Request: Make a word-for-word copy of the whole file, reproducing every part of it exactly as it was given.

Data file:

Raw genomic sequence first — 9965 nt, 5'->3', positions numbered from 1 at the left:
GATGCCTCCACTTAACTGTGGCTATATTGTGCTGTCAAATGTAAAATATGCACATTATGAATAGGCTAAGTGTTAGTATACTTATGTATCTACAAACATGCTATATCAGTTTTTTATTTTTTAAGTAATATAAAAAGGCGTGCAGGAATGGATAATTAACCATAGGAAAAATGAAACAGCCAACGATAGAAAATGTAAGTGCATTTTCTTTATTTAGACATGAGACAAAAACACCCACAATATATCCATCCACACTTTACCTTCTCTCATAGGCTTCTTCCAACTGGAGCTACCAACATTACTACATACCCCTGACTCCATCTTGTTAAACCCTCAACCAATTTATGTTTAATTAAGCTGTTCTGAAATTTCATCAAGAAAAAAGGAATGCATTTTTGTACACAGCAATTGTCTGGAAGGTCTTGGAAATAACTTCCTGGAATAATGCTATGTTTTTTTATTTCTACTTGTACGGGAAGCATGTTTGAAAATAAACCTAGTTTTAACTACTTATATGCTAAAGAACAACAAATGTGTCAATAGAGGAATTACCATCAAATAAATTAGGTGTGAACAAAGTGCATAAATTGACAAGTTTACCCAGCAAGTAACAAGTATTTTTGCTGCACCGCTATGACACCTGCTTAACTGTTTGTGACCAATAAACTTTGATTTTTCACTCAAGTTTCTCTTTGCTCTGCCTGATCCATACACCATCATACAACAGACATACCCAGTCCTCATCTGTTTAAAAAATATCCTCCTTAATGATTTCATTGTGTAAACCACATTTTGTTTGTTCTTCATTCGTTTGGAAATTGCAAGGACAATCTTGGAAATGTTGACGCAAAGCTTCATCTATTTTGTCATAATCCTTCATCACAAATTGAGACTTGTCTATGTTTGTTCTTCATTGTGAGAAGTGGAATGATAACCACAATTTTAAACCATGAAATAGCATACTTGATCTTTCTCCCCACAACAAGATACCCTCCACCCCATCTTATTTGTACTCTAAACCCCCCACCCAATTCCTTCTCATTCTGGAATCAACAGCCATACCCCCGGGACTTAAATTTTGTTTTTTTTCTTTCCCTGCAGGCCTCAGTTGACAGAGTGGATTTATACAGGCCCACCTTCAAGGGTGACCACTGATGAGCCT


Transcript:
Raw genomic sequence first — 9965 nt, 5'->3', positions numbered from 1 at the left:
GATGCCTCCACTTAACTGTGGCTATATTGTGCTGTCAAATGTAAAATATGCACATTATGAATAGGCTAAGTGTTAGTATACTTATGTATCTACAAACATGCTATATCAGTTTTTTATTTTTTAAGTAATATAAAAAGGCGTGCAGGAATGGATAATTAACCATAGGAAAAATGAAACAGCCAACGATAGAAAATGTAAGTGCATTTTCTTTATTTAGACATGAGACAAAAACACCCACAATATATCCATCCACACTTTACCTTCTCTCATAGGCTTCTTCCAACTGGAGCTACCAACATTACTACATACCCCTGACTCCATCTTGTTAAACCCTCAACCAATTTATGTTTAATTAAGCTGTTCTGAAATTTCATCAAGAAAAAAGGAATGCATTTTTGTACACAGCAATTGTCTGGAAGGTCTTGGAAATAACTTCCTGGAATAATGCTATGTTTTTTTATTTCTACTTGTACGGGAAGCATGTTTGAAAATAAACCTAGTTTTAACTACTTATATGCTAAAGAACAACAAATGTGTCAATAGAGGAATTACCATCAAATAAATTAGGTGTGAACAAAGTGCATAAATTGACAAGTTTACCCAGCAAGTAACAAGTATTTTTGCTGCACCGCTATGACACCTGCTTAACTGTTTGTGACCAATAAACTTTGATTTTTCACTCAAGTTTCTCTTTGCTCTGCCTGATCCATACACCATCATACAACAGACATACCCAGTCCTCATCTGTTTAAAAAATATCCTCCTTAATGATTTCATTGTGTAAACCACATTTTGTTTGTTCTTCATTCGTTTGGAAATTGCAAGGACAATCTTGGAAATGTTGACGCAAAGCTTCATCTATTTTGTCATAATCCTTCATCACAAATTGAGACTTGTCTATGTTTGTTCTTCATTGTGAGAAGTGGAATGATAACCACAATTTTAAACCATGAAATAGCATACTTGATCTTTCTCCCCACAACAAGATACCCTCCACCCCATCTTATTTGTACTCTAAACCCCCCACCCAATTCCTTCTCATTCTGGAATCAACAGCCATACCCCCGGGACTTAAATTTTGTTTTTTTTCTTTCCCTGCAGGCCTCAGTTGACAGAGTGGATTTATACAGGCCCACCTTCAAGGGTGACCACTGATGAGCCT